Trams last over 30 years whereas buses are generally used for half that time, the tracks need less maintenance than roads, many more people will take trams than buses, they bring in more property taxes for the city, etc.

Uhuniau
Dec 5, 2012, 5:36 PM
One thing working in the favor of the Rockliffe redevelopment is that the NCC is not involved

Yet.

and that Canada Lands has built amazing communities so far!:)

In places whose names don't rhyme with Schnottawa.

This is Ottawa.

It will be lame.

Uhuniau
Dec 5, 2012, 5:37 PM
vibrant!

The WeVibe will have nothing on the vibrancy of the CanLands green space! You will spontaneously climax just looking at the shrubs!

citizen j
Dec 5, 2012, 11:02 PM
Vibrating greenspace?

lrt's friend
Dec 5, 2012, 11:51 PM
And then figure out the smallest feasible way to start.

Unfortunately, this could be the long-term flaw of the current plan. While we plan this extremely short rail line, we are converting planned future extensions into more busways. Before we even start construction, we are losing momentum and continuing with the mistaken idea that we should build busways first and then convert them later with all the additional cost and inconvenience. Show me another city who routinely build busways and convert them to rail?

lrt's friend
Dec 6, 2012, 12:08 AM
I think that many here are very supportive of the upcoming subway and it has many advantages to the city. However, it is going to require as many passengers to be funneled into it to make it operate efficiently. Because of the size of the trains that will be used in the subway, it will also limit the opportunities to operate more direct services including a direct north-south link to downtown. Furthermore, it will make it impossible to operate competing lines which will potentially take passengers away from the subway. As a result, the liklihood of operating any sort of rail transit to CFB Rockcliffe will be zero.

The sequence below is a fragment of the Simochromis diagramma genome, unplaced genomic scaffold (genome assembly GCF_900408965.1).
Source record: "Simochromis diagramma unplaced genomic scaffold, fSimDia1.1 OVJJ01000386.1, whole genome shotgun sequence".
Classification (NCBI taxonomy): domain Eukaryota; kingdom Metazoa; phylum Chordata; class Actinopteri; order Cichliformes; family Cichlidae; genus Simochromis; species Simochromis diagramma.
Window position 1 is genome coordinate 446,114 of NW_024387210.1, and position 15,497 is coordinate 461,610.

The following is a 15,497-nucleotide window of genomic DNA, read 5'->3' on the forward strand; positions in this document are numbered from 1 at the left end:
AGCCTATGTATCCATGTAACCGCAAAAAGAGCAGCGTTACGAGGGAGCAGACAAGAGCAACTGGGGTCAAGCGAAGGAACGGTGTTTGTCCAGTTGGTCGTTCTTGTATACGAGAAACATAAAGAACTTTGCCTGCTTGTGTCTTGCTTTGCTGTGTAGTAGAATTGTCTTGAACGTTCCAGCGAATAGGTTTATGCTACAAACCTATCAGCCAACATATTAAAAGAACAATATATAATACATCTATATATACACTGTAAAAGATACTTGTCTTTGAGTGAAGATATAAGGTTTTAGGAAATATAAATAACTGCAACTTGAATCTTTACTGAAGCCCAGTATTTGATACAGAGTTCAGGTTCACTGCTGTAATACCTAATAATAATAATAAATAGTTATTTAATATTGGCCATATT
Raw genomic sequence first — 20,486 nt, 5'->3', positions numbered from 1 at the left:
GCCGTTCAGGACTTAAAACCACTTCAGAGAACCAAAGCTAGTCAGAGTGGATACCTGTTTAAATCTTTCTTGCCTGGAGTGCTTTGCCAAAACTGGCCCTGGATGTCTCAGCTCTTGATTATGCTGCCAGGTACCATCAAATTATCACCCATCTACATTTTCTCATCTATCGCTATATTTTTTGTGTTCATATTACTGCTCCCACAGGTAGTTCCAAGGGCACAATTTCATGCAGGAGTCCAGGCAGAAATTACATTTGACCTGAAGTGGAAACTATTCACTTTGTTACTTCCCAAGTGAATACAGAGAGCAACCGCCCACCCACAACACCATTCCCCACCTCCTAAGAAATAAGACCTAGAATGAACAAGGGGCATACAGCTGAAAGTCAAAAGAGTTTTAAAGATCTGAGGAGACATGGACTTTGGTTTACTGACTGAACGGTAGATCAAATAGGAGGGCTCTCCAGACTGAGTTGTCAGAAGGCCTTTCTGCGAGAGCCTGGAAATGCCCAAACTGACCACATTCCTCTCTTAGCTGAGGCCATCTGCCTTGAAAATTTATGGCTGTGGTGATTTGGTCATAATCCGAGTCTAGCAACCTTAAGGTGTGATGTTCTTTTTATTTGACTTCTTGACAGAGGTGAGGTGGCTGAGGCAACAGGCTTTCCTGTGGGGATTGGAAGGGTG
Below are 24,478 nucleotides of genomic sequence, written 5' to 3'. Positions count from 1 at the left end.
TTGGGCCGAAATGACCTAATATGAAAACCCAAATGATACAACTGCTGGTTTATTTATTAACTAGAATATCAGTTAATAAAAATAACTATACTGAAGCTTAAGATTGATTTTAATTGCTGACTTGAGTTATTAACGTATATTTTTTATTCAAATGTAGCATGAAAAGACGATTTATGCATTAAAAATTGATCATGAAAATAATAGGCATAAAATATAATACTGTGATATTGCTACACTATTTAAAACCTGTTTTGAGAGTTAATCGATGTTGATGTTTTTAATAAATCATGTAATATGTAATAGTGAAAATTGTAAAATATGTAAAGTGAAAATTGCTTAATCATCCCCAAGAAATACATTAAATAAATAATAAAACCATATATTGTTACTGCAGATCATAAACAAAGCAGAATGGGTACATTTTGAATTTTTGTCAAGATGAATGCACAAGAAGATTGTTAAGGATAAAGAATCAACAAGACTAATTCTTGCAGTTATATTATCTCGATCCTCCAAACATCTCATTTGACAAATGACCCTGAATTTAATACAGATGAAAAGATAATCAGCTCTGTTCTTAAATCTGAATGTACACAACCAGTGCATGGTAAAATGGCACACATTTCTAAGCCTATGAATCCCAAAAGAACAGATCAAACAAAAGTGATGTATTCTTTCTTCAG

Uhuniau
Dec 6, 2012, 3:06 AM
I think that many here are very supportive of the upcoming subway and it has many advantages to the city. However, it is going to require as many passengers to be funneled into it to make it operate efficiently. Because of the size of the trains that will be used in the subway, it will also limit the opportunities to operate more direct services including a direct north-south link to downtown. Furthermore, it will make it impossible to operate competing lines which will potentially take passengers away from the subway. As a result, the liklihood of operating any sort of rail transit to CFB Rockcliffe will be zero.